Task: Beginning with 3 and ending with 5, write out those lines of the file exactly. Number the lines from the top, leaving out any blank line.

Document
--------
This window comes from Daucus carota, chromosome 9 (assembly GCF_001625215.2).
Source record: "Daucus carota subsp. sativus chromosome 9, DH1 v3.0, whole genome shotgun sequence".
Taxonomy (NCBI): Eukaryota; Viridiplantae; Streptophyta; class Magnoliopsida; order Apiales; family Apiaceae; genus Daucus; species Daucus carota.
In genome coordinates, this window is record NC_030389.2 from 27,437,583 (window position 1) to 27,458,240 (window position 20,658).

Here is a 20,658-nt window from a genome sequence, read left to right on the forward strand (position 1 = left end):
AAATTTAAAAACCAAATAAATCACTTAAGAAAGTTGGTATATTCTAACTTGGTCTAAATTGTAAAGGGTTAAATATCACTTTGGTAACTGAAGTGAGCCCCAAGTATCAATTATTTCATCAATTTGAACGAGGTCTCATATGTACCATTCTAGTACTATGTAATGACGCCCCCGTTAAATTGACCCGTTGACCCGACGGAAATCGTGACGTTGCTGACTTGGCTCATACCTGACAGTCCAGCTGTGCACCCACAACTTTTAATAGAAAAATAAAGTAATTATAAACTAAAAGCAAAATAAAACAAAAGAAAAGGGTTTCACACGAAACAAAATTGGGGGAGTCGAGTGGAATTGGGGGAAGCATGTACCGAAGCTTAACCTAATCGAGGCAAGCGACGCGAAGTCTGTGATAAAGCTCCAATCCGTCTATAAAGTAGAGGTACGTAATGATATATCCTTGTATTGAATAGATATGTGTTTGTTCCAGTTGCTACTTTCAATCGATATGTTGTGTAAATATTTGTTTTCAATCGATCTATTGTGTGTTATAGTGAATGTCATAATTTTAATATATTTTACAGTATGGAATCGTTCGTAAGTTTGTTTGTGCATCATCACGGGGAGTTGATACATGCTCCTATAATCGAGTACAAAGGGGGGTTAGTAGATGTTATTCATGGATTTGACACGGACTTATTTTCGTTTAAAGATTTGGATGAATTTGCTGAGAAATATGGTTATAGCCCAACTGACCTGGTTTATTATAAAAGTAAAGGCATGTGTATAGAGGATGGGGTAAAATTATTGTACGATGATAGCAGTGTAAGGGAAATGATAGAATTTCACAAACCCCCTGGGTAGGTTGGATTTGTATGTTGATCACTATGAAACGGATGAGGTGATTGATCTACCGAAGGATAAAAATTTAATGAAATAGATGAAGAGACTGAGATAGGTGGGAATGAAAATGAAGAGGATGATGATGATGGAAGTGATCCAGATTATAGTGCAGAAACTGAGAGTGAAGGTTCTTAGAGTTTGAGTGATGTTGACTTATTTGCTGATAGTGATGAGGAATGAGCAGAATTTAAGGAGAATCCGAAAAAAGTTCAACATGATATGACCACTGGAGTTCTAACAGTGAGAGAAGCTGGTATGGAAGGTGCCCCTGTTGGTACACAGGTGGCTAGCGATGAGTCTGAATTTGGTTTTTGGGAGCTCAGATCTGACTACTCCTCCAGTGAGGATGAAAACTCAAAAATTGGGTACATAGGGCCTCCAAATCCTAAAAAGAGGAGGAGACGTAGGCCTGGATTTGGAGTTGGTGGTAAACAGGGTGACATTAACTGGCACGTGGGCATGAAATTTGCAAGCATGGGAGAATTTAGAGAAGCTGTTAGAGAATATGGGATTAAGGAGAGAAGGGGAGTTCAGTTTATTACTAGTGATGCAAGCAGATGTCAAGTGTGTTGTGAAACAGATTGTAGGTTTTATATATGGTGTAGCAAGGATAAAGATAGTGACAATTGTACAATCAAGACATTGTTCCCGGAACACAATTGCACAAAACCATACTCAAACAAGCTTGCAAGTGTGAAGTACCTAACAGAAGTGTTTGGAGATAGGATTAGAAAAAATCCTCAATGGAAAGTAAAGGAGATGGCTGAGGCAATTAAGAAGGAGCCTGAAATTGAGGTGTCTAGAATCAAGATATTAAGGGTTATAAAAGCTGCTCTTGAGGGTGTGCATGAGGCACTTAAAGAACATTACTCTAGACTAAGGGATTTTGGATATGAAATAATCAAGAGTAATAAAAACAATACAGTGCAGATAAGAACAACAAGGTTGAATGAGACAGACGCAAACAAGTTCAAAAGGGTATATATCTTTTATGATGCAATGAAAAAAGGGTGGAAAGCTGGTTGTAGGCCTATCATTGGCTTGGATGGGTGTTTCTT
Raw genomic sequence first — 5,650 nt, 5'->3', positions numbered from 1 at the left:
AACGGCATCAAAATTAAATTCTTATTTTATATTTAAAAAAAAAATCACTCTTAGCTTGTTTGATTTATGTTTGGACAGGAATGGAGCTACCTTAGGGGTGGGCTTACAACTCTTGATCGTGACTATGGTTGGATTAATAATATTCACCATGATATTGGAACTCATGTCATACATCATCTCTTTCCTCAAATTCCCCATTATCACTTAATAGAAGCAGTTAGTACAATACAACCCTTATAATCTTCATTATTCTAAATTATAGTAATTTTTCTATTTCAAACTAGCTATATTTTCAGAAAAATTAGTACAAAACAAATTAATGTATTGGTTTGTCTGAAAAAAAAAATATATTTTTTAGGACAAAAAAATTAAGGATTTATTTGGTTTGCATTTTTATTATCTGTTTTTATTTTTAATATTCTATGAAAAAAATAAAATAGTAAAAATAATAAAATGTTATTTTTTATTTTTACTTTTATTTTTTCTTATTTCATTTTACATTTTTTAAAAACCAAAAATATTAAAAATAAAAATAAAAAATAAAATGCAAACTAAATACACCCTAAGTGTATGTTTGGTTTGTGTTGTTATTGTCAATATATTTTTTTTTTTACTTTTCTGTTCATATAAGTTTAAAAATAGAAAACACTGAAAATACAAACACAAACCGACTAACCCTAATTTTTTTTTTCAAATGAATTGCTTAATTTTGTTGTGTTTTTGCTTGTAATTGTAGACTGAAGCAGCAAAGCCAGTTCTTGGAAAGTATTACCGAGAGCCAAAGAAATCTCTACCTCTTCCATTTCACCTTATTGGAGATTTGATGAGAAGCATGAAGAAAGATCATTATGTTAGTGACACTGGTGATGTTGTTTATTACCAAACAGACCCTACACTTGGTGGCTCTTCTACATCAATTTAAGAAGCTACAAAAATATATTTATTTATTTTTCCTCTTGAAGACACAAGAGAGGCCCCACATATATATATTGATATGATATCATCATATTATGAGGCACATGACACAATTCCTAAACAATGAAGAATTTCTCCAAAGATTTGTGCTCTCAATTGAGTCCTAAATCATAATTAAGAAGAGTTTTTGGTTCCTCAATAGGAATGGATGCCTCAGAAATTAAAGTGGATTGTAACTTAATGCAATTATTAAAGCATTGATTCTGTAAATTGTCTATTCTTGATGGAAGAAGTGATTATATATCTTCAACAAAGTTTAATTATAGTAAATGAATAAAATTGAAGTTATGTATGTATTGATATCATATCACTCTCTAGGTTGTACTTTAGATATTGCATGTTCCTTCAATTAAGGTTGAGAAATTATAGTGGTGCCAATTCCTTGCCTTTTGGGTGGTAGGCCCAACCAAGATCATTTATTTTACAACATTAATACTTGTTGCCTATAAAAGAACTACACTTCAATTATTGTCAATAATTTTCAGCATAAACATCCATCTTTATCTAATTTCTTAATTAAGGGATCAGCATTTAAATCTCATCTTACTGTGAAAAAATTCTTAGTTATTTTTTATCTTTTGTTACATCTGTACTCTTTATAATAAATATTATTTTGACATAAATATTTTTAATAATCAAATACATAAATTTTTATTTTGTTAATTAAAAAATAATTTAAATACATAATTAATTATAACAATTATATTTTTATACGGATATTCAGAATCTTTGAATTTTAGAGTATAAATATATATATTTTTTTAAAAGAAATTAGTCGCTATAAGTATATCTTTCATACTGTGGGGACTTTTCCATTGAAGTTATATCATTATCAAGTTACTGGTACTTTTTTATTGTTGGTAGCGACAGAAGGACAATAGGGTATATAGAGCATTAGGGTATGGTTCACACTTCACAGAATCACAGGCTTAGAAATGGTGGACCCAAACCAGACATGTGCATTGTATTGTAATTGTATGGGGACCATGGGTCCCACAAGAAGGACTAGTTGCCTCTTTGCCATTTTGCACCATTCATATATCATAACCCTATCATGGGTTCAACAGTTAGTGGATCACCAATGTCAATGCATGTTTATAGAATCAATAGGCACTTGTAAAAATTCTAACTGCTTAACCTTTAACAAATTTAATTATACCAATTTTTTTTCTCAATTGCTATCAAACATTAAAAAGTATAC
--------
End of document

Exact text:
Taxonomy (NCBI): Eukaryota; Viridiplantae; Streptophyta; class Magnoliopsida; order Apiales; family Apiaceae; genus Daucus; species Daucus carota.
In genome coordinates, this window is record NC_030389.2 from 27,437,583 (window position 1) to 27,458,240 (window position 20,658).

Here is a 20,658-nt window from a genome sequence, read left to right on the forward strand (position 1 = left end):